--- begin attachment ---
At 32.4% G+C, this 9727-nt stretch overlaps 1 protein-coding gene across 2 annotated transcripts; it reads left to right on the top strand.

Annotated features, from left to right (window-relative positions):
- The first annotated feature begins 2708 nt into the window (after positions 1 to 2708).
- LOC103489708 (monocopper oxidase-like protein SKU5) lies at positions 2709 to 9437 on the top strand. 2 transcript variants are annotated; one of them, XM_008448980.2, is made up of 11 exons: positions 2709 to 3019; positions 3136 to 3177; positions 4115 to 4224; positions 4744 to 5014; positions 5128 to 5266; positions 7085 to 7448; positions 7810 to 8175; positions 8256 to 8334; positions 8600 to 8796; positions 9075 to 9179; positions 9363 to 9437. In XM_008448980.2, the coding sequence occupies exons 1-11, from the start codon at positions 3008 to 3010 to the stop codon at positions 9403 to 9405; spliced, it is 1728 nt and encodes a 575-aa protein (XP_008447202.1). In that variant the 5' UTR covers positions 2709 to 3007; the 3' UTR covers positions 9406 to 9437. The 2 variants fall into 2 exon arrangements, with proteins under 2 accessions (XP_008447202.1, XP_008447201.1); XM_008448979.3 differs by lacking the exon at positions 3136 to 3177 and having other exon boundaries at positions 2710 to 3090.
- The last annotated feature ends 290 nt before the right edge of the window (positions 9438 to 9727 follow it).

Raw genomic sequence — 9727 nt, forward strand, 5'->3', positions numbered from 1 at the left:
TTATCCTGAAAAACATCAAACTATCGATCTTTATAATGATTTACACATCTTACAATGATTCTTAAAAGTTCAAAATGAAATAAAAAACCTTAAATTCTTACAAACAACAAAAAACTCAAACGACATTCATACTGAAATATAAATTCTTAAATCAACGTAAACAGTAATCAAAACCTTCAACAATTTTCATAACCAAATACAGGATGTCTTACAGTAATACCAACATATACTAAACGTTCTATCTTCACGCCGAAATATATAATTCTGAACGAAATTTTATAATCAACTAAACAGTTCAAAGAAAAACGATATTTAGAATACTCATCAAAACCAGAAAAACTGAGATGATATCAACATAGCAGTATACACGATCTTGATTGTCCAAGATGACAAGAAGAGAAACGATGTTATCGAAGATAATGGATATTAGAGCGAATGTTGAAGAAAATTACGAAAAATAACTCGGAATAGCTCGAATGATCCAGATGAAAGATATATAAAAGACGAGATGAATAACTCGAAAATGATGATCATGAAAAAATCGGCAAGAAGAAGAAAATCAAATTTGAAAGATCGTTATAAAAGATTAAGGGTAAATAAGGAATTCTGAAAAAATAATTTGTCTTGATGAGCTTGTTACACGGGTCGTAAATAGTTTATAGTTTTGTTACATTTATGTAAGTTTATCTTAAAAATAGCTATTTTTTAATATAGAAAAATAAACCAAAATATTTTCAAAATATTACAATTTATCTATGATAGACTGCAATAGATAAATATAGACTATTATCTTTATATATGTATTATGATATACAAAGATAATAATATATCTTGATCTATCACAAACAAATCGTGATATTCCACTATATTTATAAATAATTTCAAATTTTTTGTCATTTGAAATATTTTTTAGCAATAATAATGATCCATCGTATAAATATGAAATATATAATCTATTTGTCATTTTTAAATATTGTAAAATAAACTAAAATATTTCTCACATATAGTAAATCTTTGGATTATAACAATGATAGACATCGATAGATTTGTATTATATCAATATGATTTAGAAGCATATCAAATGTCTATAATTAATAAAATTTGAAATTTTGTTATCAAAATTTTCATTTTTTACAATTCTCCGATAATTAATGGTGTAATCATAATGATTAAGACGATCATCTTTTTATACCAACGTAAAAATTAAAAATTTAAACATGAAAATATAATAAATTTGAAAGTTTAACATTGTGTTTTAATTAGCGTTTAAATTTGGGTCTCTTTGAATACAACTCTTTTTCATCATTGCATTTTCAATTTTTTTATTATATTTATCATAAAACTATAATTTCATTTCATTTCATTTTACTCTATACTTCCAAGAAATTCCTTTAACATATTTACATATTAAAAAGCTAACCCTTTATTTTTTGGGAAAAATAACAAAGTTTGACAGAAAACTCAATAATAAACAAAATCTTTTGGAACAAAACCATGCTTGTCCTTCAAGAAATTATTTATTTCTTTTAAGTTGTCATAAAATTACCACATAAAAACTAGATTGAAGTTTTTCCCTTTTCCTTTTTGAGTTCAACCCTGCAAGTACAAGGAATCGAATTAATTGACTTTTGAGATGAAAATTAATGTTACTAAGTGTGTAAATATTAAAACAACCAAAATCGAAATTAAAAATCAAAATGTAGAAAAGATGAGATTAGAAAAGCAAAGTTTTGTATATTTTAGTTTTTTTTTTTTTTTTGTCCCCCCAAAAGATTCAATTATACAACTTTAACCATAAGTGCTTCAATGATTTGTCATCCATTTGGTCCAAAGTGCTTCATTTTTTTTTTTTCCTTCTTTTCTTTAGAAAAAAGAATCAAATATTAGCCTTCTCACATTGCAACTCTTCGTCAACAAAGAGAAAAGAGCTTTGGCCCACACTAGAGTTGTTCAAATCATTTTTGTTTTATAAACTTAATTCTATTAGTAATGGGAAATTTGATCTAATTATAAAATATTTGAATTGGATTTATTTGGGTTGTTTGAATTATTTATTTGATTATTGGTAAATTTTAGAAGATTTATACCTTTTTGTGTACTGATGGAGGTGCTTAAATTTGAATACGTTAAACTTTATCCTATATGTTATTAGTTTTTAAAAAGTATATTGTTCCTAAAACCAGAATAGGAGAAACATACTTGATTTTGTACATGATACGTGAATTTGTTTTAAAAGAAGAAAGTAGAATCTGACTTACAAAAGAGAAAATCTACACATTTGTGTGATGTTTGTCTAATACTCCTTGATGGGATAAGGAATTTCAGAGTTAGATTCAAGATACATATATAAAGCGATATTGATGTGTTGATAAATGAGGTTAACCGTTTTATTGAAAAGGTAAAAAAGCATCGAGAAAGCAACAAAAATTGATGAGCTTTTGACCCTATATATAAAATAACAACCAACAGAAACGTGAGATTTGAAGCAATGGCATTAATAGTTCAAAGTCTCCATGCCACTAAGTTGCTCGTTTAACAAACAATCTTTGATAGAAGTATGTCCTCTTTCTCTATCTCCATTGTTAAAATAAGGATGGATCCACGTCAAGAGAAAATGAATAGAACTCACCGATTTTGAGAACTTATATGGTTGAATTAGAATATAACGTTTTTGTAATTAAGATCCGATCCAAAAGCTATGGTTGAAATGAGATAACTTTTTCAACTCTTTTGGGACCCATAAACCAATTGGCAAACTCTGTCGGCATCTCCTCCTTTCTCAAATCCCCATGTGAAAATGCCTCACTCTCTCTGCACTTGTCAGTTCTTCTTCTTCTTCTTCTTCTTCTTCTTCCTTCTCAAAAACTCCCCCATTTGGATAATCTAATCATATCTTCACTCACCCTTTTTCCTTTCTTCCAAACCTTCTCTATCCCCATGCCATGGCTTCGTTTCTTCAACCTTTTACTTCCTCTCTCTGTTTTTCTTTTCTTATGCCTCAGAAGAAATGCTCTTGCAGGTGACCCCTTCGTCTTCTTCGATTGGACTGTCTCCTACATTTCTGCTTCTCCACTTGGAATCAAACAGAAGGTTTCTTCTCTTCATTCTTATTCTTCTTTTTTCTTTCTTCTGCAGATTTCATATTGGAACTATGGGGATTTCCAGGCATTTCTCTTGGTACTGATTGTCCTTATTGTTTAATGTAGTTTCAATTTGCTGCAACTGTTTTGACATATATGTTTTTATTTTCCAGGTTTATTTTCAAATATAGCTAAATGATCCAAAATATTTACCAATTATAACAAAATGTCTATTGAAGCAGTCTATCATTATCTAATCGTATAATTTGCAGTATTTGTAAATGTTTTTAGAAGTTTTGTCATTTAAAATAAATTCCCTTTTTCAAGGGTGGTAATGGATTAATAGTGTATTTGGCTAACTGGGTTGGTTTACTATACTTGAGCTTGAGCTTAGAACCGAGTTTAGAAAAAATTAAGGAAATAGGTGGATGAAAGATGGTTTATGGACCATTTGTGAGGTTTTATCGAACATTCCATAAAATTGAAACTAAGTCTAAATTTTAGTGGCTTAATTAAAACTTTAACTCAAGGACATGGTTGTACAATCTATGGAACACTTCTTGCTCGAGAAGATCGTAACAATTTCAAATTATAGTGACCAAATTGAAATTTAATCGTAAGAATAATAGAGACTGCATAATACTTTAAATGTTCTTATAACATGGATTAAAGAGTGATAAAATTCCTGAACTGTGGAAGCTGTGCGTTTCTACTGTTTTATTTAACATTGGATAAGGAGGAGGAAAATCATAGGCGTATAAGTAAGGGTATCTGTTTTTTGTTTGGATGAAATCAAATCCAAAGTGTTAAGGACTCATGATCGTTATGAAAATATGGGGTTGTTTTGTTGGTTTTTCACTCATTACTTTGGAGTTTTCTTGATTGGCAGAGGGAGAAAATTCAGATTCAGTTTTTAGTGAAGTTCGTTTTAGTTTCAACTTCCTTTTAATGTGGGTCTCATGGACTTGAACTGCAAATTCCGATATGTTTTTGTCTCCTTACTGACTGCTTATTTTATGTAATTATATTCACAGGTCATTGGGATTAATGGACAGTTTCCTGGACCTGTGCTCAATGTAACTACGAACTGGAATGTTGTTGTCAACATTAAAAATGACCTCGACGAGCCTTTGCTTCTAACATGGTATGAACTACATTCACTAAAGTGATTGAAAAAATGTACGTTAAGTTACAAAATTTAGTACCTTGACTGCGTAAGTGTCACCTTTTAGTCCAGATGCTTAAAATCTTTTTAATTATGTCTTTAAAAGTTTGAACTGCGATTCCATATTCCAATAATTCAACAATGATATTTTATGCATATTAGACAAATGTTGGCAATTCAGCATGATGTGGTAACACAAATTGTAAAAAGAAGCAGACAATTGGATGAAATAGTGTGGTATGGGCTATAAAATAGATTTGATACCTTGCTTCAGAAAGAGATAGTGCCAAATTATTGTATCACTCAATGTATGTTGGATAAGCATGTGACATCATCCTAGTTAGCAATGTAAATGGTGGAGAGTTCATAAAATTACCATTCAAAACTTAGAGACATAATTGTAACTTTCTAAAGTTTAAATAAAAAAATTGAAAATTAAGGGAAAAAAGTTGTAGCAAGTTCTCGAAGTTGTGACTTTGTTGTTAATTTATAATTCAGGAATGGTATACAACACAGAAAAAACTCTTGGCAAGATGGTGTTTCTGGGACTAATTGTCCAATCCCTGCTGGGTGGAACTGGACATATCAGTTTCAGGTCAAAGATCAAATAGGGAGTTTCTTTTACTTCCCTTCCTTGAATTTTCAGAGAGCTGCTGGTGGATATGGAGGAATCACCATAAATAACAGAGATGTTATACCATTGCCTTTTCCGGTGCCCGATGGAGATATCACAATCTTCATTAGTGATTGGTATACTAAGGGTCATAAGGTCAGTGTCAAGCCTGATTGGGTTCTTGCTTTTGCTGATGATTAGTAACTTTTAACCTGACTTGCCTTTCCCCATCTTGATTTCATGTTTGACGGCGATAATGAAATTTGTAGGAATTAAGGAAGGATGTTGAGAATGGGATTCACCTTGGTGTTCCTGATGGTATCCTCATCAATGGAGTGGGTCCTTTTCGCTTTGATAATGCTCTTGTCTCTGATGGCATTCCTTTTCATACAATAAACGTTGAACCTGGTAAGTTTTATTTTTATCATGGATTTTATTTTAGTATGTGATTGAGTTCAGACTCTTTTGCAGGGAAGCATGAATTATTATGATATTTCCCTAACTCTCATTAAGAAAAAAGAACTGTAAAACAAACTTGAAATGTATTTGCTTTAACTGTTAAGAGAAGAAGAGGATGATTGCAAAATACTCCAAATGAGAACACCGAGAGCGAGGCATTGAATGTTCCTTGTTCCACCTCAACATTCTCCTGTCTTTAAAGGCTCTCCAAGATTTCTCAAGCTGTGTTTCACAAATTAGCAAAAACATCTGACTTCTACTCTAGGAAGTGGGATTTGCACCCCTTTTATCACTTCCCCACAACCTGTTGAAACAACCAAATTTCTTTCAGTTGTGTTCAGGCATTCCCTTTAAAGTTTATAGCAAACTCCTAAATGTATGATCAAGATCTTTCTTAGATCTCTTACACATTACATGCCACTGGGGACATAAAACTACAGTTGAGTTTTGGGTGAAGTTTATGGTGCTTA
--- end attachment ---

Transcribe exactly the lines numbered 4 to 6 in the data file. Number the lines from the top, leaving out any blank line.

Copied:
- LOC103489708 (monocopper oxidase-like protein SKU5) lies at positions 2709 to 9437 on the top strand. 2 transcript variants are annotated; one of them, XM_008448980.2, is made up of 11 exons: positions 2709 to 3019; positions 3136 to 3177; positions 4115 to 4224; positions 4744 to 5014; positions 5128 to 5266; positions 7085 to 7448; positions 7810 to 8175; positions 8256 to 8334; positions 8600 to 8796; positions 9075 to 9179; positions 9363 to 9437. In XM_008448980.2, the coding sequence occupies exons 1-11, from the start codon at positions 3008 to 3010 to the stop codon at positions 9403 to 9405; spliced, it is 1728 nt and encodes a 575-aa protein (XP_008447202.1). In that variant the 5' UTR covers positions 2709 to 3007; the 3' UTR covers positions 9406 to 9437. The 2 variants fall into 2 exon arrangements, with proteins under 2 accessions (XP_008447202.1, XP_008447201.1); XM_008448979.3 differs by lacking the exon at positions 3136 to 3177 and having other exon boundaries at positions 2710 to 3090.
- The last annotated feature ends 290 nt before the right edge of the window (positions 9438 to 9727 follow it).

Raw genomic sequence — 9727 nt, forward strand, 5'->3', positions numbered from 1 at the left: